p.s. I can barely type this post for the laughter that ensues every time I re-read the title. Such different voices represented here, but the messages have a common heartbeat of grace. “Get small and love your people well.”
I have a thing for Tuesdays. If I had to marry a day of the week, that would totally be the one. In its unobtrusive spirit, it invites me to breathe again and relish the normal of an ordinary day. Sunday is Sabbath, and I love it dearly. But then Monday comes and takes our breath away with all of its to-do lists and planning and well, all the things. Wednesday is that uncomfortable middle when we’re wishing the rest of the days would just hurry up for the weekend’s arrival.
Tuesday is grace. It is a fresh look at normal life after Monday has rushed as all around. Tuesday is when I begin to breathe again.
My sweet friend Emily loves Tuesday, too, and she has essentially started a movement of #SimplyTuesday moments where we stop, pause, and look for the beauty of the ordinary. Because “what gives moments meaning is not the moments themselves but the presence of Christ with us in the midst of them.” And so we slow down. And we get small. And we make room for Christ to be so very big.
It seems opposite of our culture and this generation, really. It goes against the grain to sit for a bit in the quiet, to listen to our questions, to let love be the loudest message of our lives. But our souls weren’t made for platforms and our hands weren’t meant to build a stage – we’re called to build altars.
I’ve found that when I move my eyes from His Word to the paths others are walking, my feet – and my heart, and my thoughts, and my actions – tend to follow. I start watching another race and forget to run my own.
“The best way to sabotage my own success is to be obsessed with someone else’s. Instead, I want to focus on the benches in my own front yard, the ones I call home as well as the ones I’m being asked to build. They won’t look like the benches in someone else’s yard, and that’s precisely the point.” [Emily Freeman]
On a Sunday morning in Haiti I bent my head to the right and struggled to catch every third word translated into English. It was church and it was beautiful, even when I didn’t understand what was being said. There were a couple lines that I did get, though, and as I tapped them out into the notes section of my phone, I knew they were already leaving an imprint on my heart. How many times since that March morning have I read and re-read those few lines?
Stay in your lane. Watch and see God take care of everything. Love His things more than worldly things. Help others but to the glory of God. Choose Jesus over everything else. Lift Him higher, higher. Fix your eyes on Him. [Church notes. Boukeron, Haiti. 3/15/15.]
Fix your eyes. Sit on your own bench, build an altar instead of a platform, and run your race.
“Do your thing. Play your note. We are all watching and learning, moved. You are making the world kinder, more beautiful, wiser, funnier, richer, better. Run your race.” [Jen Hatmaker]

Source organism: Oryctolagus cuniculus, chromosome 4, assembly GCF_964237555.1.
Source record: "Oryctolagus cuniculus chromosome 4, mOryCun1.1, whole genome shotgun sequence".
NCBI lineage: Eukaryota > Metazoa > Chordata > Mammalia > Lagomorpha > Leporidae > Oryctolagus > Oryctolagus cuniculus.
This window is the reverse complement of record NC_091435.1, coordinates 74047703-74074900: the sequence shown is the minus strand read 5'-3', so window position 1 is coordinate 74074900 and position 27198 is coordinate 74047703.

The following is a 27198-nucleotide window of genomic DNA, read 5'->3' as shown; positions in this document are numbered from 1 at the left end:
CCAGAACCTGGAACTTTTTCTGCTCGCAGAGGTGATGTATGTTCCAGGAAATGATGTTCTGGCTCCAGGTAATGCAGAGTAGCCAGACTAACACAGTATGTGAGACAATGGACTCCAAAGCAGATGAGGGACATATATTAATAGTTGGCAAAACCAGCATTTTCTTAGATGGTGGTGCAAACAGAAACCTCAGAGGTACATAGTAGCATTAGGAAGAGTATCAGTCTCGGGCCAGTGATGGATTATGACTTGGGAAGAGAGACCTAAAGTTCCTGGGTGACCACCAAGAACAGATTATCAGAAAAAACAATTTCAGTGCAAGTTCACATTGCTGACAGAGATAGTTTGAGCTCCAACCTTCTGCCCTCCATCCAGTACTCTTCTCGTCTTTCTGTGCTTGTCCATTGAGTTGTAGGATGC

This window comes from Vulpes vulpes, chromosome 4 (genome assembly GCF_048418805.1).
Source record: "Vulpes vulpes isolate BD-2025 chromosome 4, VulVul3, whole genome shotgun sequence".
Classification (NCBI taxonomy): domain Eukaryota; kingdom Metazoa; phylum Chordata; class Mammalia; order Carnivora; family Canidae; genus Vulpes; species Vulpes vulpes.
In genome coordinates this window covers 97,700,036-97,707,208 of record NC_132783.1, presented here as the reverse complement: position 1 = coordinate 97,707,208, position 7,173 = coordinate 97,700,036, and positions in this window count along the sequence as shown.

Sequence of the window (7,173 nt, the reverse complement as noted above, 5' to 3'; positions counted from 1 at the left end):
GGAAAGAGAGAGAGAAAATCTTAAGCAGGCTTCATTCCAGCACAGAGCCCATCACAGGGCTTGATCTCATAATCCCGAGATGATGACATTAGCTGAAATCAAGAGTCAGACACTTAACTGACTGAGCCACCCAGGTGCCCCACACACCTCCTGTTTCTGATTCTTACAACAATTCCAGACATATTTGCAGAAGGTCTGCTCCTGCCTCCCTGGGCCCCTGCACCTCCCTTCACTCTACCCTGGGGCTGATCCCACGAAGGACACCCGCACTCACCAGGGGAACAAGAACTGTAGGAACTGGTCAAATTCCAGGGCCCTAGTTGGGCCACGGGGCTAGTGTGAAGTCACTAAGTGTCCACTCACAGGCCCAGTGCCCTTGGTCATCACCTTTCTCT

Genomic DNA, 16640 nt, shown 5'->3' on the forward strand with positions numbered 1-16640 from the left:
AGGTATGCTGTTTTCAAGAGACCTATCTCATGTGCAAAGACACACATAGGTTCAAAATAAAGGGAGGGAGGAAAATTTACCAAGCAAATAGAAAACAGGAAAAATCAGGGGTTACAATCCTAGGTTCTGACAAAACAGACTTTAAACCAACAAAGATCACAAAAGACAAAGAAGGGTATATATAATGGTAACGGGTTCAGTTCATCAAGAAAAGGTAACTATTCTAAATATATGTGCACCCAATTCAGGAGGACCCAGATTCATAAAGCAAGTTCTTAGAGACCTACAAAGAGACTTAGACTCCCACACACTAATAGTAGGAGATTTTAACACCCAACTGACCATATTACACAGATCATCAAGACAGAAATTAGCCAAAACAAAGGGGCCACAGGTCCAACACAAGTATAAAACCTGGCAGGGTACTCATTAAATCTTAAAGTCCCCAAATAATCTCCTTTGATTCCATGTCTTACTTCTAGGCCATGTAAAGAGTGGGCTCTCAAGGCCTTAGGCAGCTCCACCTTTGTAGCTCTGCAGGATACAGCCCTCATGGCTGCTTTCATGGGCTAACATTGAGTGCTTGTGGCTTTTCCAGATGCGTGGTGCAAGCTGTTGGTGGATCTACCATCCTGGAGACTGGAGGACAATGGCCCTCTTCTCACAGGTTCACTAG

There’s a difference between playing small and getting small. One says your gifts are illegitimate and the other says the gifts you’ve been given are all from Him. We’ve got a message to share because we have simply got to be the generation that says every story matters. And so we must be most concerned with spreading the message of His truth and love. Grace has no discernment.
So we get small on the ordinary Tuesdays, but in that small-moment living we speak loudly the message of grace. The world will keep moving fast and faster and we’ll never truly be able to keep up.
We were never meant to.
Just run your race.
“Be kind. Be you. Love Jesus. That’s about it. Everything else will fall into place.” [Jen Hatmaker]
My soul has been waiting for this book. I know that sounds dramatic and actually pretty strange, but it’s the truth. Emily’s words are a grace-gift that invite you to slow, to savor, to count the little joys and remember what it’s like to breathe. They are an invitation to become small and to view Jesus as our best friend and constant companion.
In the ordinary of a regular day, Simply Tuesday points us in the direction of contentment, teaching us to live our small moments well. I am already re-reading this book — and for what it’s worth, it’s the first book I’ve received to review that I’ve ordered for myself – before even reaching chapter three.
If you’re looking for a book that will talk at you or bore you, put this one down. Go ahead and walk away. But if you enjoy the occasional use of ALL CAPS, writing that will make you cackle out loud, and a message that is both encouraging and challenging, then continue on, fellow reader. Jen has written pure gold in this book.
The above ^ is my endorsement for For the Love – and you bet your bottom dollar I smiled so big when I saw it written on Jen’s blog. Supporting this book has been such a fun ride and I truly believe it is a timely book for this generation.
Affiliate links have been used in this post. I received these books in exchange for my honest review.